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Boats

Boats Are Like Golf Clubs, Part II Page 2


Spectator — June 2001

By Tom Fexas


Boats Are Like Golf Clubs,
Part II
Part 2: Rowing Shell and Commuter Boat
 
 More of this Feature
• Part 1: More Boats
• Part 2: More Boats continued
 
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ROWING SHELL
I need (and presently own) a rowing shell because it allows me to combine my love of boating with exercise. While you can get the same exercise in a plain old rowboat, plain old rowboats do not have the sex appeal of rowing machines with all the neat stuff: foot stirrups, a sliding seat, outriggers, long spoon-blade carbon fiber oars, and a splinter hull capable of probably twice the speed of a rowboat.

The only downside of recreational rowing is that people ashore or aboard other boats simply cannot resist yelling "stroke, stroke, stroke" as you quietly slide by them. Be prepared to ignore them or holler back some clever phrase like, "Screw you, buddy, and the mule you rode in on."

COMMUTER BOAT FROM THE `20S OR `30S
I love commuter boats, and I would have to have one in my fleet. Commuters are just about the coolest boats ever produced on this planet. True commuter boats were built to ferry their wealthy owners from estates on Long Island down to Wall Street and back. Speed was what counted most, so the boats were light and extremely narrow, power was high (for the day), and accommodations were minimal.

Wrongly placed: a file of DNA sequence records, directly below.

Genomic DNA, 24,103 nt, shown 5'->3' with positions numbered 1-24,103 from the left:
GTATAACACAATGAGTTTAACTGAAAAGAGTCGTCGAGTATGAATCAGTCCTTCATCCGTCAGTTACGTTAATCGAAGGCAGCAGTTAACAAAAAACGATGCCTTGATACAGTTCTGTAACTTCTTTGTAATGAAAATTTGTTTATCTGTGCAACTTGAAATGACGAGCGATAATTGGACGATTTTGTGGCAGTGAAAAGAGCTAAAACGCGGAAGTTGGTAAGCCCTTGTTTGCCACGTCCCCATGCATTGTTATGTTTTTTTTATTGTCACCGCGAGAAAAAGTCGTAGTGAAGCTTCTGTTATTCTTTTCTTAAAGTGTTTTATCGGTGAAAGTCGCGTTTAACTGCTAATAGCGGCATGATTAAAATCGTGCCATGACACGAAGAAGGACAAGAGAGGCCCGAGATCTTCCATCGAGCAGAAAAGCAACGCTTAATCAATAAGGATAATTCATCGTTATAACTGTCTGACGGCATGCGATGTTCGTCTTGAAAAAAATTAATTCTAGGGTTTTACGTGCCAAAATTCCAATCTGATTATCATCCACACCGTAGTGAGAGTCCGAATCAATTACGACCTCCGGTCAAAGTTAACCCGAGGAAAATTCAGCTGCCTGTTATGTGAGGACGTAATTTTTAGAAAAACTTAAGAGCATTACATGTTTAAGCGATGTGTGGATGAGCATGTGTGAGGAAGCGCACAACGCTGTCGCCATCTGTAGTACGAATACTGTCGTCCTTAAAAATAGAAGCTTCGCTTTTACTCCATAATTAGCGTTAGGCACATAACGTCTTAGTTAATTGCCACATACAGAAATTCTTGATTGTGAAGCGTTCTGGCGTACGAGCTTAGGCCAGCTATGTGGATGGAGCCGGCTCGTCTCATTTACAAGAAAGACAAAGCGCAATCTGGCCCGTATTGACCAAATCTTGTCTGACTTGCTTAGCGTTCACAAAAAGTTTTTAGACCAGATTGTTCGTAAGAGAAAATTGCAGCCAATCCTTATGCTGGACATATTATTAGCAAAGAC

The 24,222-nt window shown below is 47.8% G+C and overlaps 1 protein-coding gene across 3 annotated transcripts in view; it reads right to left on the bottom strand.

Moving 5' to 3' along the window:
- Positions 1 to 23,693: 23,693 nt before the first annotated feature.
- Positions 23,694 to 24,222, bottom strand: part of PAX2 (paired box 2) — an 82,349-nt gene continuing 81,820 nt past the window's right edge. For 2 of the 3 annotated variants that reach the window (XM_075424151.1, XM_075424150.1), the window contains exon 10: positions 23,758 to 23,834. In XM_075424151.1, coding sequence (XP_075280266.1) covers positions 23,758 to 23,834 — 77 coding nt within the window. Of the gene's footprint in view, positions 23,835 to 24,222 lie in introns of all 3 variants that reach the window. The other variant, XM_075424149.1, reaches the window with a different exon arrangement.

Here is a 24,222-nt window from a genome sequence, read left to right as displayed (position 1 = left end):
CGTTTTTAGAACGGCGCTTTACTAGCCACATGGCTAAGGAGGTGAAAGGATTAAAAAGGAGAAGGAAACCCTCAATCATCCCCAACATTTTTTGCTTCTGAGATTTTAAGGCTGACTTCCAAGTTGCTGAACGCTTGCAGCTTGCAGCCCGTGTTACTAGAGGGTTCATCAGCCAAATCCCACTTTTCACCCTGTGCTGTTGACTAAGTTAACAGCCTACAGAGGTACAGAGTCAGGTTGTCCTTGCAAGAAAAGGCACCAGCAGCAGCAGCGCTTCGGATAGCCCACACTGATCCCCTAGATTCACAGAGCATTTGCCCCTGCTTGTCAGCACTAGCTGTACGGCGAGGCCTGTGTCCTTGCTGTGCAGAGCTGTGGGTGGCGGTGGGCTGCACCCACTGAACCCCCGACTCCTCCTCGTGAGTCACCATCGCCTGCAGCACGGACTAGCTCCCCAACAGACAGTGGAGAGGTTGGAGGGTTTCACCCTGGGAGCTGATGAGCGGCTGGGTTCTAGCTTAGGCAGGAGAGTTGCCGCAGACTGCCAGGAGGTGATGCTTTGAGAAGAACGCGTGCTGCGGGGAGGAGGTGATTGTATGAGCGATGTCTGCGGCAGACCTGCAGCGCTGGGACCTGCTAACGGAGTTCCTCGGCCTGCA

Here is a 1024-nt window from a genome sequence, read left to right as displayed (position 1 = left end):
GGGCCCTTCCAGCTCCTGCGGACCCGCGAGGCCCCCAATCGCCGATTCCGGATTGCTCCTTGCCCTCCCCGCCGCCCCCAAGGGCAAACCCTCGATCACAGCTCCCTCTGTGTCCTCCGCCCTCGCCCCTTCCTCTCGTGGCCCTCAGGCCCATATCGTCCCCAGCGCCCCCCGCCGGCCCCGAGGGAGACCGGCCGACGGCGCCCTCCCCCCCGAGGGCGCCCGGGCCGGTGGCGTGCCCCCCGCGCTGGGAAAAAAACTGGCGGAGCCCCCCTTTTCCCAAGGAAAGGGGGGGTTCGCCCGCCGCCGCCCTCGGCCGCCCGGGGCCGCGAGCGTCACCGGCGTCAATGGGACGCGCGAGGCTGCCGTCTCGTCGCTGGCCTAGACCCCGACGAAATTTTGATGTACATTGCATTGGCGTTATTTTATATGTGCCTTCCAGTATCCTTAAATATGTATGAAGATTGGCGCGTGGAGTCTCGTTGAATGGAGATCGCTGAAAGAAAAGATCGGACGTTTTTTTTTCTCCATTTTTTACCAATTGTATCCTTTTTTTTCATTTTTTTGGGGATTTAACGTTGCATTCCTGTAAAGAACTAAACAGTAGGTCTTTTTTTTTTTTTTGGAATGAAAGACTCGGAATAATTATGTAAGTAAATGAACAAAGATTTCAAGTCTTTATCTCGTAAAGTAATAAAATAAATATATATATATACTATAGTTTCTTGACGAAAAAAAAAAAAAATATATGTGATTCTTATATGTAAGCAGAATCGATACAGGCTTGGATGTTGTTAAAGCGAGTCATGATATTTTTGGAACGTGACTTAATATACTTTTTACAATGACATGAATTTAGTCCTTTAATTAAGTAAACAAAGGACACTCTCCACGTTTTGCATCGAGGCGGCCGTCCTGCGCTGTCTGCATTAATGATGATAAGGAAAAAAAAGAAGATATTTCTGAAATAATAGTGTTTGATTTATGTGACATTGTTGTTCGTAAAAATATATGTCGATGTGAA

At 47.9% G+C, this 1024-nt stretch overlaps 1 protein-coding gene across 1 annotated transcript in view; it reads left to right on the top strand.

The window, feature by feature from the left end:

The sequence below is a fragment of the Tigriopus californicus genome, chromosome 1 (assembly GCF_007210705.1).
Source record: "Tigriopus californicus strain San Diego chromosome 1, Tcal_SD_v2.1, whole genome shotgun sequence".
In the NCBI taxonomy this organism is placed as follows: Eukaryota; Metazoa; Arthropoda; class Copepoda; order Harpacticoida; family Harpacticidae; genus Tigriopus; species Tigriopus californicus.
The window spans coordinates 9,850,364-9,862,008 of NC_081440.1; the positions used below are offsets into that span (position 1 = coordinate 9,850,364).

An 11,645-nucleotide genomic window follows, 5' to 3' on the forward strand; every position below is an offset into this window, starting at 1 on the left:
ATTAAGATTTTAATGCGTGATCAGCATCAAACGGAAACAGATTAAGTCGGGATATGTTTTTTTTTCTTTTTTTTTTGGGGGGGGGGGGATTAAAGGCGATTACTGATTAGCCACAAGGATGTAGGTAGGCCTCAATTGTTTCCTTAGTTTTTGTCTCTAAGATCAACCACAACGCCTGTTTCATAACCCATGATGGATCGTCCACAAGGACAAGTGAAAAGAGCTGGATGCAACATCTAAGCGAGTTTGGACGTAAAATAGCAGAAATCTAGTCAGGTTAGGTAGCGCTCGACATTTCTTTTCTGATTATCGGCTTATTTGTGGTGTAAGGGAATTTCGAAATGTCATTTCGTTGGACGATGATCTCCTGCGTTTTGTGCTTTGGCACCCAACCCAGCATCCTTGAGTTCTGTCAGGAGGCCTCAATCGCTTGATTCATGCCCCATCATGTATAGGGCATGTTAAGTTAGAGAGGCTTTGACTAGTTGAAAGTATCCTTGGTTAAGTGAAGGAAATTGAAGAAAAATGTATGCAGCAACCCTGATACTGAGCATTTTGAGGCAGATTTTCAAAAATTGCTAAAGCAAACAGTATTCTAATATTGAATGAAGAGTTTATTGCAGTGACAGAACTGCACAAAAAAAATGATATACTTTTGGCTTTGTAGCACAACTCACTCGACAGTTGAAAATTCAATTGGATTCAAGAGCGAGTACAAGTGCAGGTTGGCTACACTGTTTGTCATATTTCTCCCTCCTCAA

Of course, these wealthy owners did not get the big bucks from sitting on their butts. They were very competitive people, so naturally, racing to and from work was common, with the fastest boats held in high esteem. Owners would continually build new vessels to beat their neighbors to Wall Street. A few of these boats, like Jem, Pam, Aphrodite, and Ragtime, still exist, so the dream of owning one is not completely hopeless, but their numbers are dwindling fast. I need my commuter to be 70 feet long with a beam of 11 feet, powered by twin 800-hp diesels so I can blow by modern vessels of the same size with four times the horsepower while pulling a tight little wake behind me.

Yes, these are the essential boats in my maritime golf bag. Of course, having all of them is no good if I have to keep them outside exposed to the elements, so I will need a huge boathouse for the lot and unlimited time and money to maintain the fleet. In fact, my ideal life would be to have nothing to do but fool with the boats listed above. Which brings me to the classic boat conundrum: "When you have the time, you don't have the money, and when you have the money, you don't have the time." A sad state of affairs indeed.

Tom Fexas is a marine engineer and designer of powerboats. His Web site is www.tomfexas.com.

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This article originally appeared in the May 2003 issue of Power & Motoryacht magazine.

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